Niger: Military Govt Accuses France of Preparing Forces for ‘Intervention’

Harare — The military government in Niger, which seized control in July, accused France of stationing troops in various West African countries in preparation for “military intervention,” AFP reports.

“France continues to deploy its forces in several ECOWAS (Economic Community of West African States) countries as part of preparations for an aggression against Niger, which it is planning in collaboration with this community organization,” regime spokesman Colonel Major Amadou Abdramane reportedly said in a statement broadcast on national television.

Relations with France, Niger’s former colonial power, deteriorated quickly when Paris supported overthrown President Mohamed Bazoum in the aftermath of the July coup.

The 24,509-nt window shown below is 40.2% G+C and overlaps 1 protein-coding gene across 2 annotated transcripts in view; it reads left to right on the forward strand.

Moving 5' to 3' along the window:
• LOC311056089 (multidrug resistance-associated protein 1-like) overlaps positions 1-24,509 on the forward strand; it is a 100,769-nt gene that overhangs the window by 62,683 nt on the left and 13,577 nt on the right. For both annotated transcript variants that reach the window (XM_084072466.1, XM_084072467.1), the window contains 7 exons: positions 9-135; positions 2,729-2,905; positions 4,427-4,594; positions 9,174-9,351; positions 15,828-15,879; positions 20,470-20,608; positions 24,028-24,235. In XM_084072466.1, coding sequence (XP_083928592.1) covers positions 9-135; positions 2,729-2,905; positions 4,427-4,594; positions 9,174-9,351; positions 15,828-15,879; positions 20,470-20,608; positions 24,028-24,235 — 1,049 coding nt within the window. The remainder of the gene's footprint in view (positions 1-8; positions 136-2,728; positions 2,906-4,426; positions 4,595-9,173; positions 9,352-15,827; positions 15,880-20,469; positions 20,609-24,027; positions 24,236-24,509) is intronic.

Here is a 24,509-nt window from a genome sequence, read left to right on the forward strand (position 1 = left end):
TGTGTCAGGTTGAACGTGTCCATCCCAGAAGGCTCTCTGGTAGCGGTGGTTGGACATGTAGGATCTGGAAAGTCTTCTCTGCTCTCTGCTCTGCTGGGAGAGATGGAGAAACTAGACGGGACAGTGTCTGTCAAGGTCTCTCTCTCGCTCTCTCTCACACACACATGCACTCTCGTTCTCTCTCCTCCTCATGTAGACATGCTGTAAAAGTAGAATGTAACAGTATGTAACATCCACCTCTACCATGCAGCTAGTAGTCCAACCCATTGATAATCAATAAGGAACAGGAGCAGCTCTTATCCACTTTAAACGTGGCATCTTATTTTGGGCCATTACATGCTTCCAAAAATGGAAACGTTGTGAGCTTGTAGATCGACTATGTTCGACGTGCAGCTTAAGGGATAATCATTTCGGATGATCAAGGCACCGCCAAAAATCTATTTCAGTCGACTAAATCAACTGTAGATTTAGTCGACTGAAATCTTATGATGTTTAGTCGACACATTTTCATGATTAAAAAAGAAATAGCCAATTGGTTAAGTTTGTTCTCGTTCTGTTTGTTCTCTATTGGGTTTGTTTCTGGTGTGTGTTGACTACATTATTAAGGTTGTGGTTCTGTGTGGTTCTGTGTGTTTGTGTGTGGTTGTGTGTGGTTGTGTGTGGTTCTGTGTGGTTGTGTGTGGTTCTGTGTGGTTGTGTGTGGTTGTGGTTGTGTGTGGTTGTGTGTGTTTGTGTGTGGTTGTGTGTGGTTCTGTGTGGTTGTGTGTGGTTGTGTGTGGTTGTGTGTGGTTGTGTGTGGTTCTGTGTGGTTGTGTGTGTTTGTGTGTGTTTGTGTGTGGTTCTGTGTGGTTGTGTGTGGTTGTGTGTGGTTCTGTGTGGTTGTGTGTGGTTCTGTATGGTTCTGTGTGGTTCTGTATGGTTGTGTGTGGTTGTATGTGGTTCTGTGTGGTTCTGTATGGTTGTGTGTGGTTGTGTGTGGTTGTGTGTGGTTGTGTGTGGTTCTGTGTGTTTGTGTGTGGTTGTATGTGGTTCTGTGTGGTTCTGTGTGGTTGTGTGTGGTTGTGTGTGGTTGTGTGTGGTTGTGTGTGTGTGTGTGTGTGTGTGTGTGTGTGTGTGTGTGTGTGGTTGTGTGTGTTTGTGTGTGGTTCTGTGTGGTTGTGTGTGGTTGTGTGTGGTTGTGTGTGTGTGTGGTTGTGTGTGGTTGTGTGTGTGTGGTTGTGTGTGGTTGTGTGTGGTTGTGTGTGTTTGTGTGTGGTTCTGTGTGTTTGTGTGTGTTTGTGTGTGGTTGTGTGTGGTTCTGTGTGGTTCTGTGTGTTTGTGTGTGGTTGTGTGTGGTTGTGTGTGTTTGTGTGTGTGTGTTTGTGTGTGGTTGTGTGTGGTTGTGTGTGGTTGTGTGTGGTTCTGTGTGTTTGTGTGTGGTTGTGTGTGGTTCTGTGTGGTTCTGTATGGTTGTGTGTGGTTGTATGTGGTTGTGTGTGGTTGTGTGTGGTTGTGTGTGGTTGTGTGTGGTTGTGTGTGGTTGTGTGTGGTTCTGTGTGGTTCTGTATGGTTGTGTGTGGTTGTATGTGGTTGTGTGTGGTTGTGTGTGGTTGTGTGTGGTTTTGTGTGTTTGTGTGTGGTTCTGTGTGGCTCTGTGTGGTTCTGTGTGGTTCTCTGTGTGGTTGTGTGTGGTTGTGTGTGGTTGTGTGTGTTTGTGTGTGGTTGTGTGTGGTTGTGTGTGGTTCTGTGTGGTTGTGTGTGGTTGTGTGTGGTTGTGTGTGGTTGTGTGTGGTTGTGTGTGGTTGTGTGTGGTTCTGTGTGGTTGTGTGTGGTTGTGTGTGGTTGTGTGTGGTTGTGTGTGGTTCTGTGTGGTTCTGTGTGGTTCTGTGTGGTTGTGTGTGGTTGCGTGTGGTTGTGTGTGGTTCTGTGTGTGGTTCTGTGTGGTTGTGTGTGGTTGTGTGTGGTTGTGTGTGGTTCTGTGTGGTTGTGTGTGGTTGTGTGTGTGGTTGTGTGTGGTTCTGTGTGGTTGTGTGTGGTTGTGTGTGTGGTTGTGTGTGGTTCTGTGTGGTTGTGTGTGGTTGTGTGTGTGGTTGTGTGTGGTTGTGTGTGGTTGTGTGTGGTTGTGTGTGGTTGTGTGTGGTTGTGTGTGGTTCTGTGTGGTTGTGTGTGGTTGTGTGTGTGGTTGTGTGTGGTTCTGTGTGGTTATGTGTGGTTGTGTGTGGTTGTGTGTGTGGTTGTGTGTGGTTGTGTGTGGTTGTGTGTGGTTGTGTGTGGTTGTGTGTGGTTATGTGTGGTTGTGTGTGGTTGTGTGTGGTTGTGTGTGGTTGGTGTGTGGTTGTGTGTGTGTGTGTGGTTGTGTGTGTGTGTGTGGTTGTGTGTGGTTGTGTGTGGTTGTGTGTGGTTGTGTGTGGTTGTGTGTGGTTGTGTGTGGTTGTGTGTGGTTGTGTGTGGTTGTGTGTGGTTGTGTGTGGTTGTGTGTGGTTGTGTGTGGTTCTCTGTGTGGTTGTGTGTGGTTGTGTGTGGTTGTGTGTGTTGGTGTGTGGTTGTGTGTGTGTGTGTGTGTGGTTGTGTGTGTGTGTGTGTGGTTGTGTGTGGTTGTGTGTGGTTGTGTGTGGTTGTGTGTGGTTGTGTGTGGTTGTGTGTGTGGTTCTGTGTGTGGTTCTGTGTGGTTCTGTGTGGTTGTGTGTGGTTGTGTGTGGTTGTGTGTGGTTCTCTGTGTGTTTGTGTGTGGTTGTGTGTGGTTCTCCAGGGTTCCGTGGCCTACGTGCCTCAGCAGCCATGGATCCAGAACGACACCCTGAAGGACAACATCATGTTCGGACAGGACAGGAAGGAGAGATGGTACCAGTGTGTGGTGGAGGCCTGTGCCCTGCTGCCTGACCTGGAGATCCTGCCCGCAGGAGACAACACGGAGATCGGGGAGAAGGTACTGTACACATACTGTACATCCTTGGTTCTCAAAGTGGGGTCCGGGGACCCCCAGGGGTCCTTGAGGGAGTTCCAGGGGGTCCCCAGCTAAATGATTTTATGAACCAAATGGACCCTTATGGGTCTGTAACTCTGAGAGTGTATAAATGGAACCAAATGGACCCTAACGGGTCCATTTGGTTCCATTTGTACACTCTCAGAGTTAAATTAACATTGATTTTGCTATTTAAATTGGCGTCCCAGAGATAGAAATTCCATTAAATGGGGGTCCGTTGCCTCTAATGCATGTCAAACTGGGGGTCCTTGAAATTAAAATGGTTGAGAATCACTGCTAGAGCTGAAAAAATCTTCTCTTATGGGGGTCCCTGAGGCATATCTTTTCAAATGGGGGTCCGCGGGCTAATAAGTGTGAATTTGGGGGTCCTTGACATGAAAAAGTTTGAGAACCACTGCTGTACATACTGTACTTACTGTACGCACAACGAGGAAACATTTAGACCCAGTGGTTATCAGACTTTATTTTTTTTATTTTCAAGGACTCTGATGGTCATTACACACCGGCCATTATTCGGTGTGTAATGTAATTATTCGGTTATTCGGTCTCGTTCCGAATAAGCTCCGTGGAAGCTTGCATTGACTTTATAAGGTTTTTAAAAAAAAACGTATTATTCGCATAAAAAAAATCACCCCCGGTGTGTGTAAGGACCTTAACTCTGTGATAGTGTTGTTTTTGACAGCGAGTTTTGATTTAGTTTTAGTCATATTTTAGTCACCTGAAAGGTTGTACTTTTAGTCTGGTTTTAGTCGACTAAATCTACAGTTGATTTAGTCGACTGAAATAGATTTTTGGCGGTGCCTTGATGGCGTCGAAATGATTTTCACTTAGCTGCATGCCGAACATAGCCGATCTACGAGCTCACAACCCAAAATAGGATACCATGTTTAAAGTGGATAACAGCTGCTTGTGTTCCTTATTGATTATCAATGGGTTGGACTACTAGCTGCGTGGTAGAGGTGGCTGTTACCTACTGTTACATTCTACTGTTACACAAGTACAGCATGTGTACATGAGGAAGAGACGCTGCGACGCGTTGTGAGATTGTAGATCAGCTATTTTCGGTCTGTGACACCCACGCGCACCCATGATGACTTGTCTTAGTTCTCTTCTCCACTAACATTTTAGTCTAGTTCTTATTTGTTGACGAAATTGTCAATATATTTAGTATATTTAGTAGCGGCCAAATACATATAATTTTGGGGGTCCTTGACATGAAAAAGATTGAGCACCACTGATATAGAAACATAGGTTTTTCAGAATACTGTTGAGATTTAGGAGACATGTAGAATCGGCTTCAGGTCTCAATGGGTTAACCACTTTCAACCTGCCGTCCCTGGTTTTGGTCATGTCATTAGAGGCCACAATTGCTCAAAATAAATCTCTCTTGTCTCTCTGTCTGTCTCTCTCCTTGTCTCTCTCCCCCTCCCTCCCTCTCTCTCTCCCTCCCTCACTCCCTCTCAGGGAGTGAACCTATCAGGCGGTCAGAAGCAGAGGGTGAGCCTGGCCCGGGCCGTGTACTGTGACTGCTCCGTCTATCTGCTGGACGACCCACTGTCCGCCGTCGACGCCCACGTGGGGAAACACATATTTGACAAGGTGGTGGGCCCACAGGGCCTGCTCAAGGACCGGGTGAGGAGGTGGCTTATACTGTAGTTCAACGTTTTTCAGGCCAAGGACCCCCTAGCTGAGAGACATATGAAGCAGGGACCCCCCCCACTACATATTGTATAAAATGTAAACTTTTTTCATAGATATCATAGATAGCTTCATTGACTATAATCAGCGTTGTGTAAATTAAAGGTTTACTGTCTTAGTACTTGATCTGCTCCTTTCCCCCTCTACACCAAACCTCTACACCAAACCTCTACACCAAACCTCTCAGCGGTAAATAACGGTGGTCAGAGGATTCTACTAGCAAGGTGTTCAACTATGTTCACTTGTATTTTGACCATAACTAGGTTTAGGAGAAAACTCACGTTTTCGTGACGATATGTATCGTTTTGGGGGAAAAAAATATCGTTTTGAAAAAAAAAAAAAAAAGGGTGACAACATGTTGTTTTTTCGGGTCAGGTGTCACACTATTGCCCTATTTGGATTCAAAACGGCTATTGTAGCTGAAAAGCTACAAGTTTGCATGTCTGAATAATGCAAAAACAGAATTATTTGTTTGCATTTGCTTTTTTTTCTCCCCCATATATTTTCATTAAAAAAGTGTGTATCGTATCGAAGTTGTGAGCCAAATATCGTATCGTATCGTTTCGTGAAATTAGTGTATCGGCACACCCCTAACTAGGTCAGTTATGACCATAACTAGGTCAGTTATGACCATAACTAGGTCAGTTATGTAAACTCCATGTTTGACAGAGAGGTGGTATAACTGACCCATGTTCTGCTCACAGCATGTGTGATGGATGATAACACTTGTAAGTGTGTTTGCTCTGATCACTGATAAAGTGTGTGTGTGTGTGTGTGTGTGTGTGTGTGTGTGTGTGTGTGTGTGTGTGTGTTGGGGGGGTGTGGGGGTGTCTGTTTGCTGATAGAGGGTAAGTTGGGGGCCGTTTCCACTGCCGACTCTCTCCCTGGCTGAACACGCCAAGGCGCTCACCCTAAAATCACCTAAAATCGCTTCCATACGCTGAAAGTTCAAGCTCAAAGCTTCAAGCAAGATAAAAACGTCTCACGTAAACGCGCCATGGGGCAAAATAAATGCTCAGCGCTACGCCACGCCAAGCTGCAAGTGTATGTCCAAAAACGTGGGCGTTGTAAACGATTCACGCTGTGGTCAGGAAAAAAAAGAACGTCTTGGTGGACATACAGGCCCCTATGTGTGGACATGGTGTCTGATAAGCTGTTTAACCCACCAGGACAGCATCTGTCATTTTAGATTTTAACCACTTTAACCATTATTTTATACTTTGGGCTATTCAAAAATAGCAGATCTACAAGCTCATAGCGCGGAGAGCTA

The Sahel state is also at odds with the West African group ECOWAS, which has vowed to act militarily if diplomatic pressure to reinstate Bazoum fails.

On August 3, the coup leaders in Niger repudiated a number of military cooperation agreements with France, which has roughly 1,500 soldiers stationed there as part of a larger campaign against militants.

French and Nigerien military officers are discussing a partial withdrawal of certain French military elements deployed in Niger. However, the bulk of French forces in the Sahel will remain in Niamey.

Niger’s junta earlier said it had reopened the country’s airspace to commercial flights. Its airspace was closed on July 26, 2023 after Nigerien officers overthrew the government of President Bazoum.

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